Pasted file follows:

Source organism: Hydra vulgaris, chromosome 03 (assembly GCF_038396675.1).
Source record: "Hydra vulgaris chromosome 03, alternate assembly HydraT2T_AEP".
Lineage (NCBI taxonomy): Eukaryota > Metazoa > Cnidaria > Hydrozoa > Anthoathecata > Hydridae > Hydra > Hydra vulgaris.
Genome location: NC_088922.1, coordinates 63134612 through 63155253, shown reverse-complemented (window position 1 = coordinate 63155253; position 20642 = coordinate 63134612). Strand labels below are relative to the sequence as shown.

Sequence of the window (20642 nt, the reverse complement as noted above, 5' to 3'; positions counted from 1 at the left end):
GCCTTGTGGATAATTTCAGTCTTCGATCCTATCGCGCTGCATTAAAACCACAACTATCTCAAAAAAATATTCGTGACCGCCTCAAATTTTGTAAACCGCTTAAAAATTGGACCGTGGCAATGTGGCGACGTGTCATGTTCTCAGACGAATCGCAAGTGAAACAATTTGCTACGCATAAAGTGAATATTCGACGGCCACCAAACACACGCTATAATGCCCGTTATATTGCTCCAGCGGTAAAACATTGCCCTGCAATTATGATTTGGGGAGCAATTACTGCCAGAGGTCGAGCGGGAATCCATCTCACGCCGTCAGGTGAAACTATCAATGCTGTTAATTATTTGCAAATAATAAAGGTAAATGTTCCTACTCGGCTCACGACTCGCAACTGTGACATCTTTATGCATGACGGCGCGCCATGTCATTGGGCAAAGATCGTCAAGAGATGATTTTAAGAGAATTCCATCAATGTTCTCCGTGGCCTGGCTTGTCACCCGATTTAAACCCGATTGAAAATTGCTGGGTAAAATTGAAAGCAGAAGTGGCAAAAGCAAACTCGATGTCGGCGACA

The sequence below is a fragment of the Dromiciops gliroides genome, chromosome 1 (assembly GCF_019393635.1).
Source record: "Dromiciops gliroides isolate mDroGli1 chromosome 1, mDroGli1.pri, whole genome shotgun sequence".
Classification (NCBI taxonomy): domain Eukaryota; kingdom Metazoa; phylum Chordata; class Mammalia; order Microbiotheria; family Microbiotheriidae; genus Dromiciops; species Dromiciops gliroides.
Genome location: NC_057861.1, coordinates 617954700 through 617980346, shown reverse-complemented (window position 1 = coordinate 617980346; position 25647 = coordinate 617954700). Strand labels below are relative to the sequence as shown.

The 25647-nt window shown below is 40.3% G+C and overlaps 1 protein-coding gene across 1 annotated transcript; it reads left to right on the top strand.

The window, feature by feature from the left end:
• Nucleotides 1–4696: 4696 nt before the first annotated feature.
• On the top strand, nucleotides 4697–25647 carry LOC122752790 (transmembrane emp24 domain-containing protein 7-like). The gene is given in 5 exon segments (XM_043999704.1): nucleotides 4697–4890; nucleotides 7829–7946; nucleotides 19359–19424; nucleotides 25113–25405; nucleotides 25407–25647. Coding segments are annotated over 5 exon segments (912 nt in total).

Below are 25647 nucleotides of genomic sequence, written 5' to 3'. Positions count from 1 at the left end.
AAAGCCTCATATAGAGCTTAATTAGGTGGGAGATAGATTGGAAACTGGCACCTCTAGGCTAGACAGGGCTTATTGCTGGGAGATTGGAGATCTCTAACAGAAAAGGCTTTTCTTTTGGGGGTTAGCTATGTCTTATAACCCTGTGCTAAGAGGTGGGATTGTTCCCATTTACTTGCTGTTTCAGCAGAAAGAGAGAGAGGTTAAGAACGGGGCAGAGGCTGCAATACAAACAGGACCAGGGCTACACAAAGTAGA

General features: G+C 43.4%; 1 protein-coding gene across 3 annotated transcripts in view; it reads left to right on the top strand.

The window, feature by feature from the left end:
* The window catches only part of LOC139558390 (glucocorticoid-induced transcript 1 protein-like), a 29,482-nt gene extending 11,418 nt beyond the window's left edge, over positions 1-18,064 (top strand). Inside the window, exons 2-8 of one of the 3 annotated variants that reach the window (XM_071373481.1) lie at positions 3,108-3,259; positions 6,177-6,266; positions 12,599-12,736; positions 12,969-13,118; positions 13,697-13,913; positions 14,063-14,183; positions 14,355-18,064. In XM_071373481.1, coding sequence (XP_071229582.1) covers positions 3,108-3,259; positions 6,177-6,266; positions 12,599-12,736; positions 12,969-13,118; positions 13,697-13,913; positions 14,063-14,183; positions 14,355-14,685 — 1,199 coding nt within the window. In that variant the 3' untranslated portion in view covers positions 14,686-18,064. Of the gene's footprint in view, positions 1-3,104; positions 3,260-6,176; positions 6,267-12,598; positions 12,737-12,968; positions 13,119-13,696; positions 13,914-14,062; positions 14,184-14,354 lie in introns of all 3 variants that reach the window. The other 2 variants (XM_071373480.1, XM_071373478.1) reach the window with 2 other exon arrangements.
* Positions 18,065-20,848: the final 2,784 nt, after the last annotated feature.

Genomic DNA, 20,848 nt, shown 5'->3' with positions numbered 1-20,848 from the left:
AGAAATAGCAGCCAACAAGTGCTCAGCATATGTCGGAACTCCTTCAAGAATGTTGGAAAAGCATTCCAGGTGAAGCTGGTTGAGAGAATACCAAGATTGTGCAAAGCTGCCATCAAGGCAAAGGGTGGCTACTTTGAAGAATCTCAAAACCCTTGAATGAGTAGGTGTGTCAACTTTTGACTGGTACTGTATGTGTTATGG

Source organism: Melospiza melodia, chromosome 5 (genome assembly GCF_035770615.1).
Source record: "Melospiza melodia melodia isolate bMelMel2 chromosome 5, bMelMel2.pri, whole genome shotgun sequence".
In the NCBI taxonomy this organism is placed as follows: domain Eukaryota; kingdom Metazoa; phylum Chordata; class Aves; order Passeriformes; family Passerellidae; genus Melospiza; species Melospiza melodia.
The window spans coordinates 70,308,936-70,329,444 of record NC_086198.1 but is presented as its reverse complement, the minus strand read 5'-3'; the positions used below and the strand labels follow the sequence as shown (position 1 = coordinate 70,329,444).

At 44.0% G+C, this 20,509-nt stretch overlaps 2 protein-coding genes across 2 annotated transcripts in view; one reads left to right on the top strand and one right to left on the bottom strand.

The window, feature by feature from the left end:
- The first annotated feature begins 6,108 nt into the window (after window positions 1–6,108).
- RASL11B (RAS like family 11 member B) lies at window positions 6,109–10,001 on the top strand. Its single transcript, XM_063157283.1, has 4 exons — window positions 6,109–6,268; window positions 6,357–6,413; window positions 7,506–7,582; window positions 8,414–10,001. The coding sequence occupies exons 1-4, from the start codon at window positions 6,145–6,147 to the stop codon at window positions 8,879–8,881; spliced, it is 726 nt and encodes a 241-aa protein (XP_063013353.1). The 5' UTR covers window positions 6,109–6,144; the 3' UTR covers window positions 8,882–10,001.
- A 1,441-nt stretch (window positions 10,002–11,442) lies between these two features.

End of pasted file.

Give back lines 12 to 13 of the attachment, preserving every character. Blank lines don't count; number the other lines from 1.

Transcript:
The window, feature by feature from the left end:
• Nucleotides 1–4696: 4696 nt before the first annotated feature.